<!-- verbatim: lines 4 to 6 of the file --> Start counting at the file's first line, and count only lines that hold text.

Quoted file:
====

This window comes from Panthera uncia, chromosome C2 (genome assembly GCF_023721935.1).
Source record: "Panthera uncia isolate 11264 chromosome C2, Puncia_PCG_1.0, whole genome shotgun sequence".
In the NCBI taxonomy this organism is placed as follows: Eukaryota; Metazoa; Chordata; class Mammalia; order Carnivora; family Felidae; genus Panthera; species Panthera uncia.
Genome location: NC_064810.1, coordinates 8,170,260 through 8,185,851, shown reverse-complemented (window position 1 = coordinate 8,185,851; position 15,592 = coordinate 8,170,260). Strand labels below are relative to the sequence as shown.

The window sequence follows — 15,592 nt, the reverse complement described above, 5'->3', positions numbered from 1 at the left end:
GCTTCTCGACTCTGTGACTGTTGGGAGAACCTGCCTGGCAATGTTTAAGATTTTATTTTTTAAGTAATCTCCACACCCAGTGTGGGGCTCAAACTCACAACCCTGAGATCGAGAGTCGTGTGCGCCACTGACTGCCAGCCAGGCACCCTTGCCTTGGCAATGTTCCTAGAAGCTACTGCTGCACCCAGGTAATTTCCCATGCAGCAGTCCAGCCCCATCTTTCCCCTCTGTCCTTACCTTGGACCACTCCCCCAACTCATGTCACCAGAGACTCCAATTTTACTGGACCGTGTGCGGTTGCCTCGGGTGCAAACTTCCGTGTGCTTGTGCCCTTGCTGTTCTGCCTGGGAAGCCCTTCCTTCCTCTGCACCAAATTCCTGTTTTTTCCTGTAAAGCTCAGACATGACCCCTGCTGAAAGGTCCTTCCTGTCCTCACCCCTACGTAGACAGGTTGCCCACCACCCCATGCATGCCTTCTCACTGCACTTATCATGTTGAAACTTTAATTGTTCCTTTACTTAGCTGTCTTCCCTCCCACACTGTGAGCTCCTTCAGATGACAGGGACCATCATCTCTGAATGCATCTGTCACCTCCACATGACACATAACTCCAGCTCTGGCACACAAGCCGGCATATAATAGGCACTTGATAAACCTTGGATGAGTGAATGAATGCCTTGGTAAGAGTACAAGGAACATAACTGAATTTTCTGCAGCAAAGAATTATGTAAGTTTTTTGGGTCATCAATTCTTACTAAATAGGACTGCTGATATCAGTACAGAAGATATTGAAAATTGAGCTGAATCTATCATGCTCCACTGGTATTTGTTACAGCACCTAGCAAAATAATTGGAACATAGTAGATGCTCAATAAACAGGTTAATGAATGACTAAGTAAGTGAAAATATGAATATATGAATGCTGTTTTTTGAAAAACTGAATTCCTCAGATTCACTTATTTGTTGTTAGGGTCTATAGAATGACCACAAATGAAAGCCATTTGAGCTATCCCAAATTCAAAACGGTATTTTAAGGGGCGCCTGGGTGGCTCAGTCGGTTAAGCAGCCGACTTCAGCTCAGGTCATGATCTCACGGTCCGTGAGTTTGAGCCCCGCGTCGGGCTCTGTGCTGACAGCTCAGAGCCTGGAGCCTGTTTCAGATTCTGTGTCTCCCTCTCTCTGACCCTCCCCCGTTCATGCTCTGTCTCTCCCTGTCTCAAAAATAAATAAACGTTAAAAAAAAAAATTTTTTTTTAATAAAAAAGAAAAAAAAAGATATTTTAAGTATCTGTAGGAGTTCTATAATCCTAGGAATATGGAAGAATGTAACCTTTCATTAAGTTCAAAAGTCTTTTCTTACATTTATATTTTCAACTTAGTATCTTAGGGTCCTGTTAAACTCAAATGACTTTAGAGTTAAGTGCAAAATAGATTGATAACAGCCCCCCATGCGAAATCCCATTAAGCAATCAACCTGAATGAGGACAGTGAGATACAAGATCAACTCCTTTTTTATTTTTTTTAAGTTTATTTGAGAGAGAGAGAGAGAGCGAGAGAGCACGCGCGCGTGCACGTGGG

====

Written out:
Genome location: NC_064810.1, coordinates 8,170,260 through 8,185,851, shown reverse-complemented (window position 1 = coordinate 8,185,851; position 15,592 = coordinate 8,170,260). Strand labels below are relative to the sequence as shown.

The window sequence follows — 15,592 nt, the reverse complement described above, 5'->3', positions numbered from 1 at the left end:
GCTTCTCGACTCTGTGACTGTTGGGAGAACCTGCCTGGCAATGTTTAAGATTTTATTTTTTAAGTAATCTCCACACCCAGTGTGGGGCTCAAACTCACAACCCTGAGATCGAGAGTCGTGTGCGCCACTGACTGCCAGCCAGGCACCCTTGCCTTGGCAATGTTCCTAGAAGCTACTGCTGCACCCAGGTAATTTCCCATGCAGCAGTCCAGCCCCATCTTTCCCCTCTGTCCTTACCTTGGACCACTCCCCCAACTCATGTCACCAGAGACTCCAATTTTACTGGACCGTGTGCGGTTGCCTCGGGTGCAAACTTCCGTGTGCTTGTGCCCTTGCTGTTCTGCCTGGGAAGCCCTTCCTTCCTCTGCACCAAATTCCTGTTTTTTCCTGTAAAGCTCAGACATGACCCCTGCTGAAAGGTCCTTCCTGTCCTCACCCCTACGTAGACAGGTTGCCCACCACCCCATGCATGCCTTCTCACTGCACTTATCATGTTGAAACTTTAATTGTTCCTTTACTTAGCTGTCTTCCCTCCCACACTGTGAGCTCCTTCAGATGACAGGGACCATCATCTCTGAATGCATCTGTCACCTCCACATGACACATAACTCCAGCTCTGGCACACAAGCCGGCATATAATAGGCACTTGATAAACCTTGGATGAGTGAATGAATGCCTTGGTAAGAGTACAAGGAACATAACTGAATTTTCTGCAGCAAAGAATTATGTAAGTTTTTTGGGTCATCAATTCTTACTAAATAGGACTGCTGATATCAGTACAGAAGATATTGAAAATTGAGCTGAATCTATCATGCTCCACTGGTATTTGTTACAGCACCTAGCAAAATAATTGGAACATAGTAGATGCTCAATAAACAGGTTAATGAATGACTAAGTAAGTGAAAATATGAATATATGAATGCTGTTTTTTGAAAAACTGAATTCCTCAGATTCACTTATTTGTTGTTAGGGTCTATAGAATGACCACAAATGAAAGCCATTTGAGCTATCCCAAATTCAAAACGGTATTTTAAGGGGCGCCTGGGTGGCTCAGTCGGTTAAGCAGCCGACTTCAGCTCAGGTCATGATCTCACGGTCCGTGAGTTTGAGCCCCGCGTCGGGCTCTGTGCTGACAGCTCAGAGCCTGGAGCCTGTTTCAGATTCTGTGTCTCCCTCTCTCTGACCCTCCCCCGTTCATGCTCTGTCTCTCCCTGTCTCAAAAATAAATAAACGTTAAAAAAAAAAATTTTTTTTTAATAAAAAAGAAAAAAAAAGATATTTTAAGTATCTGTAGGAGTTCTATAATCCTAGGAATATGGAAGAATGTAACCTTTCATTAAGTTCAAAAGTCTTTTCTTACATTTATATTTTCAACTTAGTATCTTAGGGTCCTGTTAAACTCAAATGACTTTAGAGTTAAGTGCAAAATAGATTGATAACAGCCCCCCATGCGAAATCCCATTAAGCAATCAACCTGAATGAGGACAGTGAGATACAAGATCAACTCCTTTTTTATTTTTTTTAAGTTTATTTGAGAGAGAGAGAGAGAGCGAGAGAGCACGCGCGCGTGCACGTGGG